Multiculti

We recently attended the fourth annual Thai festival in our neighbourhood. It’s been going from strength to strength recently, and the best Thai restaurants from all over Belgium come along and set up stalls to sell their food. There are fruit carving experts, Thai masseuses, dancing and martial arts displays, etc. It’s all very enjoyable and tasty and gives you a warm glow of tolerance and multiculturalism, but this time I started questioning the whole idea a bit.

Brussels is a strange town in this regard. Plenty of other world capitals are home to immigrant populations, and I don’t think Brussels is any more multicultural than, say, London or New York, but it feels different. For one thing Brussels is relatively small, with a larger proportion of expats and immigrants than other towns its size. For another, a large proportion of those expats come here to work for multinational organisations, and there’s a large infrastructure and support network which allows you to live in a comfortable expat bubble and not really integrate or even speak to the natives if you don’t want to. Now obviously plenty of people do learn the language, make local friends, etc,  but I get the feeling that the different communities here are a little more self-contained, and I think this shows in the cultural festivals.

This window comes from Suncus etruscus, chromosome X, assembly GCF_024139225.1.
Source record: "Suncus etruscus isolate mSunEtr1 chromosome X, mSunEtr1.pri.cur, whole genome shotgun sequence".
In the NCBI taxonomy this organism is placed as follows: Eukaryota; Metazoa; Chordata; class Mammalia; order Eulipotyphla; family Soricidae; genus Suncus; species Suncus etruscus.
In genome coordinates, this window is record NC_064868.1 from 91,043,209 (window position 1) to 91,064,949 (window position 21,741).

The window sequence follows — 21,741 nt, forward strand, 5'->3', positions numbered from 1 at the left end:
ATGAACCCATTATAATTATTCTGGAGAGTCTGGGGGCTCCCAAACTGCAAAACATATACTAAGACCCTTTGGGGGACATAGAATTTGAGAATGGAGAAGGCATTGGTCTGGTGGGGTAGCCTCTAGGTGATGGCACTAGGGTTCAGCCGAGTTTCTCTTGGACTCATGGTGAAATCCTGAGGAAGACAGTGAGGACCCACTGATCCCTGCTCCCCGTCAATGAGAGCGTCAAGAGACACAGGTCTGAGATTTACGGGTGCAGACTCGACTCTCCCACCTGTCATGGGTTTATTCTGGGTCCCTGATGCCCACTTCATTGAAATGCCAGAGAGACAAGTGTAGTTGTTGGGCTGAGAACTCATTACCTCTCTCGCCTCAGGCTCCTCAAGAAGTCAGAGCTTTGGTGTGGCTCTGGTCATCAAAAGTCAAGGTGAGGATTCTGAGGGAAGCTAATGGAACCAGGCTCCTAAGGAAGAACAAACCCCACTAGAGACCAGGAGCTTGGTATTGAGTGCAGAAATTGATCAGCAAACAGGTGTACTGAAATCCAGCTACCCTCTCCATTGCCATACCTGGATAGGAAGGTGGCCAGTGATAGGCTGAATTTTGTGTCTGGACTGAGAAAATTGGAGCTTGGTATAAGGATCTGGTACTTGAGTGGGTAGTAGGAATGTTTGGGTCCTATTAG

The Brussels festival calendar is pretty full – at any one time there’s bound to be a Thai or Peruvian or Lichtensteinian cultural initiative of some kind, and it’s great to have this kind of stuff on offer and that people take an interest, but it feels more like a slickly-rehearsed display for tourists than an opportunity for intercultural dialogue and exchange.

Sure, people will drink a Singha, devour a plate of pad thai, politely feign interest in the traditional dances, and maybe pick up a leaflet about package deals to Phuket, but I’m sceptical that there’s any real contact or learning going on. On the other hand it’s often more successful as a chance for Belgium-based Thais to get together and re-connect with their own culture, perhaps reminiscing about life back in the old country, and complain about the weather in northern Europe.

Festivals are fine and have their place, but I increasingly find them slightly unsatisfactory. Basically what this makes me think about is what’s really important to me when I travel in terms of having a memorable, meaningful experience of another culture. Now I’m not one of those travel snobs who’s constantly in search of the most “authentic” or “genuine” thing, as this implies that Thais all live, eat, worship and act in one particular way and if you don’t get a piece of that during your two week stay, ur doin it rong. But what I get from visiting a country (and what I don’t get from cultural festivals in another country) are those little differences of detail and sense impressions: the feeling of dust and exhaust fumes in the back of my throat in Agra, the bustle and noise of a square in Marrakesh, the press of sweaty bodies in the streets of Seville during Semana Santa, frost in my nostrils and eyelashes in Lapland…

[photos below from a tour of Thailand taken in 2002]